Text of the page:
Health | World

Lawmakers In Uruguay Vote To Legalize Pot

NPR | Dec. 10, 2013 5:39 p.m.

Contributed By:

Scott Neuman

A bicycle passes graffiti that reads in Spanish, "Legal pot," in Montevideo, Uruguay, in November 2012.

A bicycle passes graffiti that reads in Spanish, "Legal pot," in Montevideo, Uruguay, in November 2012.

Matilde Campodonico, AP

Uruguay will become the world’s first country to approve the growing, selling and use of marijuana, after the country’s Senate voted for the change, which the president has promised to sign into law.

Reuters describes the move as “a pioneering social experiment that will be closely watched by other nations debating drug liberalization.”

Sen. Constanza Moreira, who voted with the majority, called the vote on Tuesday “an historic day.”

“Many countries of Latin America, and many governments, will take this law as an example,” she said.

The Senate vote was 16 to 13, with the ruling Broad Front majority united in favor, The Associated Press says.

Reuters says that under the new law, set to go into effect in April, “Cannabis consumers will be able to buy a maximum of 1.4 ounces each month from licensed pharmacies as long as they are Uruguayan residents over the age of 18 and registered on a government database that will monitor their monthly purchases.”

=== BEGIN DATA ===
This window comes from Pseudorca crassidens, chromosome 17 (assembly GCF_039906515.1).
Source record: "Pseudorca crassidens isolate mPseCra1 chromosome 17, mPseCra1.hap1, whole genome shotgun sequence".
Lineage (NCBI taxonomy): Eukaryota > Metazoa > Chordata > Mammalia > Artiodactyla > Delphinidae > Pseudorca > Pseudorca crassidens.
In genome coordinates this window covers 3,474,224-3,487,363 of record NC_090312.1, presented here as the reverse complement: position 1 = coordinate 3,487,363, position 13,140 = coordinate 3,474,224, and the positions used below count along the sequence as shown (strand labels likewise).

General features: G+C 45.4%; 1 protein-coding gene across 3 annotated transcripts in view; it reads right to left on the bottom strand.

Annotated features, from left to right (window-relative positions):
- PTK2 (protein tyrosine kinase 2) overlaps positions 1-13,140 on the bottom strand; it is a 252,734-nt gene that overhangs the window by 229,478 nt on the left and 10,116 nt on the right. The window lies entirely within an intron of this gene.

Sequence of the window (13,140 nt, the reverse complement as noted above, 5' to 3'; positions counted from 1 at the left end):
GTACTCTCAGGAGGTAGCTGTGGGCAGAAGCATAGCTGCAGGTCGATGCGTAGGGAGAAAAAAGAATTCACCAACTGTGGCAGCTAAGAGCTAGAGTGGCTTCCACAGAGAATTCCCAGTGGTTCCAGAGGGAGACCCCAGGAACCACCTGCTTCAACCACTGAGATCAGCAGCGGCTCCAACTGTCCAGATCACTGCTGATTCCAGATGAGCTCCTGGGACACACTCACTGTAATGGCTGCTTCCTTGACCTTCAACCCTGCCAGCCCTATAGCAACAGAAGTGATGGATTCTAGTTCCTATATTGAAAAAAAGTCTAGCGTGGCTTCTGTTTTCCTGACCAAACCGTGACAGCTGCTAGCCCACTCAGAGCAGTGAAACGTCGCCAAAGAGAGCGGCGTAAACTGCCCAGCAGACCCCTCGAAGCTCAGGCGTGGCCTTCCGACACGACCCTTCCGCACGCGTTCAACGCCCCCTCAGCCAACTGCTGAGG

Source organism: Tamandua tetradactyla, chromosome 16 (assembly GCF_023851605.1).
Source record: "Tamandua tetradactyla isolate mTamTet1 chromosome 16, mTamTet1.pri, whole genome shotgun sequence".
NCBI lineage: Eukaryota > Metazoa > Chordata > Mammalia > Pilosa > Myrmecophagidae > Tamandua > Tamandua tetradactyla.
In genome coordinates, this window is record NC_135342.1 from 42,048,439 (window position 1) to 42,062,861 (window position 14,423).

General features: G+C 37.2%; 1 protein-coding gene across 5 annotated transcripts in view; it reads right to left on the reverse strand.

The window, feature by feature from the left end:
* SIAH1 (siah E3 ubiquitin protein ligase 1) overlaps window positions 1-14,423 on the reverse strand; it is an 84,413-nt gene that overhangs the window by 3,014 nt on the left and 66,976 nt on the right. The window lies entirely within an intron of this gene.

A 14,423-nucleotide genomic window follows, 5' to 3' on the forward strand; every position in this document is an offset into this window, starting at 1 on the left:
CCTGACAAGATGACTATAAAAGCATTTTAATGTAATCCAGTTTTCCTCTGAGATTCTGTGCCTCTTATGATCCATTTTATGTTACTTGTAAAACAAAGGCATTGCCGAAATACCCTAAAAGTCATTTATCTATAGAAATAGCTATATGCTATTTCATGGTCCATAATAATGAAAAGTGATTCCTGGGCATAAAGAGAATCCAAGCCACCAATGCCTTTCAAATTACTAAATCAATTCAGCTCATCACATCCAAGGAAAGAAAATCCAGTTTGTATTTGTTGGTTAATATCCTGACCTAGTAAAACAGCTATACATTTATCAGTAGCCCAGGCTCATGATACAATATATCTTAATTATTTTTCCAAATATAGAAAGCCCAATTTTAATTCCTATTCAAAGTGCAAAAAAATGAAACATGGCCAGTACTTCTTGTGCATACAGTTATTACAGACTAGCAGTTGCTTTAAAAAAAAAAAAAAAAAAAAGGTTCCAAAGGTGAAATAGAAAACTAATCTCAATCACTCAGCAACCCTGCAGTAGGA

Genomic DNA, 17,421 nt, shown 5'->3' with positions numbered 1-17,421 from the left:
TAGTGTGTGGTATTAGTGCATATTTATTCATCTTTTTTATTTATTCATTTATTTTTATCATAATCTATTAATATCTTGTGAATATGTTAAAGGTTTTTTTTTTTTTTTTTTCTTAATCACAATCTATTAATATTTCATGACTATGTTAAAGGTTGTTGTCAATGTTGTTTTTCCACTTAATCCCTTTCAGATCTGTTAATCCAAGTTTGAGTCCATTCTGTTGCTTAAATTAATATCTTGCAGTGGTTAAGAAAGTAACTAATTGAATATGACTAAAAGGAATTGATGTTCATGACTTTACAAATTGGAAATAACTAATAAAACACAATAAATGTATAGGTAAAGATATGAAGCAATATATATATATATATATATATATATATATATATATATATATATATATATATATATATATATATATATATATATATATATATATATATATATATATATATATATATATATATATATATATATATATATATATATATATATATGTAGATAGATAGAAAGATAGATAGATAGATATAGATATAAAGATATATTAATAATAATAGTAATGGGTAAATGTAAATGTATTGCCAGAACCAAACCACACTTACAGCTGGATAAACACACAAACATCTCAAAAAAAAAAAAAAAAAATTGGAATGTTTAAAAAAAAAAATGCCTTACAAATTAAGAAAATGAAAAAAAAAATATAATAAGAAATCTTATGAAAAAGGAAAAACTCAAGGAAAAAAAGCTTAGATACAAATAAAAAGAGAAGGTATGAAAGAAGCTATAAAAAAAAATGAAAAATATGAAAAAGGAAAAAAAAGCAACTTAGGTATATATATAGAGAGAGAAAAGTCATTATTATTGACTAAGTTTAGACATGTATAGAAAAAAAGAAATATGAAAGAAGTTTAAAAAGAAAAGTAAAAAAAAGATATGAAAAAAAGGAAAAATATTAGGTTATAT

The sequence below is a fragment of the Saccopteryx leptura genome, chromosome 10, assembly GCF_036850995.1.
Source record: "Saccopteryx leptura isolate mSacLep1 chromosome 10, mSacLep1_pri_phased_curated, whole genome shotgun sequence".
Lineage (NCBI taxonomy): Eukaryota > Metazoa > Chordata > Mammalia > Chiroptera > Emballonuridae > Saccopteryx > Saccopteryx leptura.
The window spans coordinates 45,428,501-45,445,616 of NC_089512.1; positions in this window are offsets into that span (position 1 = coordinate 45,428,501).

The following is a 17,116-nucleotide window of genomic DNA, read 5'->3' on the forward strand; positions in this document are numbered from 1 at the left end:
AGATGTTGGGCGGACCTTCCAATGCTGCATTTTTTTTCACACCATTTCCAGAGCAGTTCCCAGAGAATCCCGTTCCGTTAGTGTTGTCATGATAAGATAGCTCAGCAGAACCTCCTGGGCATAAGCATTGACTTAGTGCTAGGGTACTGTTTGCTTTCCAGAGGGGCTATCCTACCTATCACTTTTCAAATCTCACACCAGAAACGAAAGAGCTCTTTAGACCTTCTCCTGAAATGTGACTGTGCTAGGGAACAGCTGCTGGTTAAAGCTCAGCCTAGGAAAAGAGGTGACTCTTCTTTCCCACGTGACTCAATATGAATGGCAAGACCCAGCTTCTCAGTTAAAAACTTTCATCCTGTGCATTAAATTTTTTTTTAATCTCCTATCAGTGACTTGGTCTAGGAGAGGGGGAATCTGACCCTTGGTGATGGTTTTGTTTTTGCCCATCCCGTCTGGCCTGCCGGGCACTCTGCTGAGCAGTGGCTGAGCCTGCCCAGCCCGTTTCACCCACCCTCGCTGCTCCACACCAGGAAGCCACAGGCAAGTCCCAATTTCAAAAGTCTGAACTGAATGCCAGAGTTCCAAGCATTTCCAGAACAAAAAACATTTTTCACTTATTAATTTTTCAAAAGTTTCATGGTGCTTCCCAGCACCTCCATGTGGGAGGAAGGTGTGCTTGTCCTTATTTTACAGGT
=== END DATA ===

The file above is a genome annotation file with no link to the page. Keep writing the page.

“When the law is implemented in 120 days, Uruguayans will be able to grow six marijuana plants in their homes a year, or as much about 17 ounces, and form smoking clubs of 15 to 45 members that can grow up to 99 plants per year.”

Even so, the AP writes:

“Two-thirds of Uruguayans oppose a government-run marijuana industry, according to opinion polls. But [President Jose Mujica] said he’s convinced the global drug war is a failure and feels bureaucrats can do a better job of containing addictions and beating organized crime than police, soldiers and prison guards.”

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